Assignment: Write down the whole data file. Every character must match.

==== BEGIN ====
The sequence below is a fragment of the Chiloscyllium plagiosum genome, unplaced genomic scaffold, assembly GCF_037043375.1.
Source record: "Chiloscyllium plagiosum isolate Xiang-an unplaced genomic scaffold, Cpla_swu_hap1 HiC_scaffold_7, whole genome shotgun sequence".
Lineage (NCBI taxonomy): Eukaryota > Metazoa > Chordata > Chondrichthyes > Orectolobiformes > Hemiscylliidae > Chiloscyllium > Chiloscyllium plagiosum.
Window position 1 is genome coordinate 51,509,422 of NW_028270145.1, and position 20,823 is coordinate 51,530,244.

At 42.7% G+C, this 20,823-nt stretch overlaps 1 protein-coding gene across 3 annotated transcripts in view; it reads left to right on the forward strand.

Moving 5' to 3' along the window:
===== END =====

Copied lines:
The sequence below is a fragment of the Chiloscyllium plagiosum genome, unplaced genomic scaffold, assembly GCF_037043375.1.
Source record: "Chiloscyllium plagiosum isolate Xiang-an unplaced genomic scaffold, Cpla_swu_hap1 HiC_scaffold_7, whole genome shotgun sequence".
Lineage (NCBI taxonomy): Eukaryota > Metazoa > Chordata > Chondrichthyes > Orectolobiformes > Hemiscylliidae > Chiloscyllium > Chiloscyllium plagiosum.
Window position 1 is genome coordinate 51,509,422 of NW_028270145.1, and position 20,823 is coordinate 51,530,244.

At 42.7% G+C, this 20,823-nt stretch overlaps 1 protein-coding gene across 3 annotated transcripts in view; it reads left to right on the forward strand.

Moving 5' to 3' along the window: